“We cam’ so near gaun heels ower hurdies”

[As usual, for correct and critical edition of this letter see Mehew 6, 2111.]

To Charles Baxter

[Baxter Letters, 1956, pp. 236-7, at http://www.hathitrust.org]

[Envelope marked “Private”]

Taiti (as ever was) [? 9 October 1888]

But then, my dear Charles, I have seen nothing of it, having been in bed ever since Fakarava, in the Low Archipelago.

Fakarava is part of the Tuamotu (or Low) Archipelago, one of the five Archipelagos that make up the country French Polynesia in the South Pacific Ocean. The Tuamotus Archipelago home to less than 16 000 people which are living across 78 atolls (not all are inhabited) that form the most extensive chain Atolls in the entire world, over an area of 850 square km almost the same size as western Europe. Fakarava is roughly rectangular shaped and is 60 km long and 21 km wide. The widest part of the Atoll is around 300 m and the shortest part only around 30 m across [www.unusualtraveler.com]

This illiness, which has been pretty sharp and is now leaving me very slowly, has done one good thing. Since those miseries, I have never felt myself, and now I begin to recover. I thank God I shall soon have some news of all I love: in the first rank of whom I need not tell you my poor Henley is.

W.E. Henley (1849-1903) [https://upload.wikimedia.org]

You will receive a lot of mostly very bad proofs of photographs: the paper was so bad.

Forward deck of the Casco: RLS sitting on deck near the deckhouse (left).
Fanny and RLS at Farakava, September 1888, phot. by Lloyd.
Fanny and RLS round a stove, Farakava, September 1888, phot. by Lloyd.

Please keep them very private, as they are for the book. We send them, having learned so dread a fear of the sea, that we wish to put our eggs in different baskets. We have been thrice within an ace of being ashore: we were lost (!) for about twelve hours in the Low Archipelago,

Map of the Low Archipelago (Tuamotu), 1845 [https://psmaps.com]
The Low Archipelago (Tuamotu) [https://upload.wikimedia.org]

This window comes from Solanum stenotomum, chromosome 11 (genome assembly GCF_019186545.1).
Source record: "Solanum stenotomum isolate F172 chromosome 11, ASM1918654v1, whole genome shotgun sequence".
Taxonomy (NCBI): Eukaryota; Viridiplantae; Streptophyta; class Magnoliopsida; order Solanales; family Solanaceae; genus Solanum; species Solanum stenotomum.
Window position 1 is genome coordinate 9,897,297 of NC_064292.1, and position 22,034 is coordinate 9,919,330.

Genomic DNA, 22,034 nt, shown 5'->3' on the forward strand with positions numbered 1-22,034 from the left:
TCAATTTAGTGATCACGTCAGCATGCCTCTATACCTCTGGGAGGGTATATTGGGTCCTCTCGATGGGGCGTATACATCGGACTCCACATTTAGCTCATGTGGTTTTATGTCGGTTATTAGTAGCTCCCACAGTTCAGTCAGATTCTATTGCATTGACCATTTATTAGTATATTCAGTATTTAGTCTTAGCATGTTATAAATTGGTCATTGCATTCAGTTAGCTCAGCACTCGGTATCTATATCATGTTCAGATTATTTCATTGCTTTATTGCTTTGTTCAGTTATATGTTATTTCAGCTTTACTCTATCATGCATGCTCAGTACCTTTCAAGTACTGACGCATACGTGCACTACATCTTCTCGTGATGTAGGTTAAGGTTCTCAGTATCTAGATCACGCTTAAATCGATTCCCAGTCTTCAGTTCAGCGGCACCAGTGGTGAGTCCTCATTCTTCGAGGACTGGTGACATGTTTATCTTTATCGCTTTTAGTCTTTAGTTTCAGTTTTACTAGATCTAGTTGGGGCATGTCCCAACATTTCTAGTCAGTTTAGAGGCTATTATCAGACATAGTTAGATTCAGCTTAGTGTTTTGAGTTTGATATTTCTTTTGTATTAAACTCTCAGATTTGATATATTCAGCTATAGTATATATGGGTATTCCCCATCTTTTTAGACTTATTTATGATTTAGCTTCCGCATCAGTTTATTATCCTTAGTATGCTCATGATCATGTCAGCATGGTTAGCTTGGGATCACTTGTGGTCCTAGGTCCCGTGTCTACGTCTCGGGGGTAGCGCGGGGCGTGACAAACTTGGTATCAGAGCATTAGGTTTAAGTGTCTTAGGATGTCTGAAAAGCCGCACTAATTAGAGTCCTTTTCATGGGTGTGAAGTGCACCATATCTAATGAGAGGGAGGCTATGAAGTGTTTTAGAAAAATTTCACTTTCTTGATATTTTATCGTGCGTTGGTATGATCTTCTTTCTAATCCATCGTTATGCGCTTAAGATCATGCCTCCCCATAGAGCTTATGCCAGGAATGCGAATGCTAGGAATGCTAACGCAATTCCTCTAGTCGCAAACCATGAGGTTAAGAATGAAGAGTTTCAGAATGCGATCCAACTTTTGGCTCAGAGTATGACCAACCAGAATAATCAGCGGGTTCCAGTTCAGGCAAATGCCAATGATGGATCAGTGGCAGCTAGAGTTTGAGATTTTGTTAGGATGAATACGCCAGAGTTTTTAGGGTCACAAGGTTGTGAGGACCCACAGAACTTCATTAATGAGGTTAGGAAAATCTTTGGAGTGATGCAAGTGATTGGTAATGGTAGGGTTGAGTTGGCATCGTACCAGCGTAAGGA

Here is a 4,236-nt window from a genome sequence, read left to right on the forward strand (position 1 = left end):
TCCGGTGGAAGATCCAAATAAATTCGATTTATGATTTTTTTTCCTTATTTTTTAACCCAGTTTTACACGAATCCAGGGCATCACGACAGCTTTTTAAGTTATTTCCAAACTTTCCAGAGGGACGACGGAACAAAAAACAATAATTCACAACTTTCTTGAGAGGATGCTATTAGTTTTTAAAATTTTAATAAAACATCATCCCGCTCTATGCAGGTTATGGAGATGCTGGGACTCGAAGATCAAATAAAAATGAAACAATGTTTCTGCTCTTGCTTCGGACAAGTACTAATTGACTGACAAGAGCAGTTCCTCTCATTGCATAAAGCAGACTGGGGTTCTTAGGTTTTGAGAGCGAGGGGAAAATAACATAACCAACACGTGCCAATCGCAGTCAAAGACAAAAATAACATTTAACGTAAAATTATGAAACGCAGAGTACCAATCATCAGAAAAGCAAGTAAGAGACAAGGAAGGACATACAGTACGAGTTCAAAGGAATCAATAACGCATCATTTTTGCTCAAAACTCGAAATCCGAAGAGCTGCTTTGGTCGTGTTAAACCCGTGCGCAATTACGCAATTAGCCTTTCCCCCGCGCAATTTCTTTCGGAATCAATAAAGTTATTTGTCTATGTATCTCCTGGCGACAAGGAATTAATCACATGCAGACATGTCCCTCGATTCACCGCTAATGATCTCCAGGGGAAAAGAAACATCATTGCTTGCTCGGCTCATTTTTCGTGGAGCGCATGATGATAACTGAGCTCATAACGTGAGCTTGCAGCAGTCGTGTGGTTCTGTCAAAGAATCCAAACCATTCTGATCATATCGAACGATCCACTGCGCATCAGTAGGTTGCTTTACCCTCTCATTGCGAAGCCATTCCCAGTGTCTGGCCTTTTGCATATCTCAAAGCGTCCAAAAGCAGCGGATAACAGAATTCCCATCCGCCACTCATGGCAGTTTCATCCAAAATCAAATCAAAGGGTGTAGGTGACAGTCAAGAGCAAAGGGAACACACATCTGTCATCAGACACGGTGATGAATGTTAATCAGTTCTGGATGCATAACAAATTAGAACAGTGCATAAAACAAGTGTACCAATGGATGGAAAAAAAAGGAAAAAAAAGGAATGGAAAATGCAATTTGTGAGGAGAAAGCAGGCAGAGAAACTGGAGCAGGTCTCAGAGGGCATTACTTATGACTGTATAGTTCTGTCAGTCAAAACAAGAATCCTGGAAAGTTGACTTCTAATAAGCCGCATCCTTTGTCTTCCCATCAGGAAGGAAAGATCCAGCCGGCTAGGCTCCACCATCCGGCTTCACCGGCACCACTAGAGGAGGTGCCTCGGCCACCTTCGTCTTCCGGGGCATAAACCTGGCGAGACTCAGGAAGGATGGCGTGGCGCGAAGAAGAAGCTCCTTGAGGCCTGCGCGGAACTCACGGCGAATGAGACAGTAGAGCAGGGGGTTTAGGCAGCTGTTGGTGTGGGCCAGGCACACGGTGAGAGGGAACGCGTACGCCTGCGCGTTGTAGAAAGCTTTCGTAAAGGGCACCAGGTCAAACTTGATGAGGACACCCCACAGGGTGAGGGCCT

but by God’s blessing had quiet weather all the time; and once, in a squall, we cam’ so near gaun heels ower hurdies [= buttocks] that I really dinnae ken why we didnae athegether. Hence, as I say, a great desire to put our eggs in different baskets, particularly on the Pacific (aw-haw-haw) Pacific Ocean.


You can have no idea what a mean time we have had, owing to incidental beastlinesses, nor what a glorious, owing to the intrinsic interest of these isles. I hope the book will be a good one;

RLS’s journal was to be published after his death, in 1896.

nor do I really very much doubt that – the stuff is so curious; what I wonder is, if the public will rise to it. A copy of my journal, or as much of it as is made, shall go to you also;

Lloyd’s typewriter, now at Vailima, Samoa. RLS’s mother and stepson had made a typed copy of his journal [https://media-cdn.tripadvisor]

it is, of course, quite imperfect, much being to be added and corrected; but O, for the eggs in the different baskets.

All the rest are well enough, and all have enjoyed the cruise so far, in spite of its drawbacks. We have had an awfae time in some ways, Mr. Baxter; and if I wasnae sic a verra patient man (when I ken that I have to be) there wad hae been a braw row; and aince if I hadnae happened to be on deck aboot three in the mornin’, I think there would have been murder done. The American Mairchant Marine is a kent service;


ye’ll have heard its praise, I’m thinkin’; an’ if ye never did, ye can get Twa Years Before the Mast, by Dana,

‘Two Years Before the Mast’, by Richard Henry Dana Jr, 1840, was his journal as a common sailor from Boston round Cape Horn to California, and return.

whaur forbye a great deal o’ pleisure, ye’ll get a’ the needcessary information. Love to your father and all the family. – Ever your affectionate friend,

Robert Louis Stevenson

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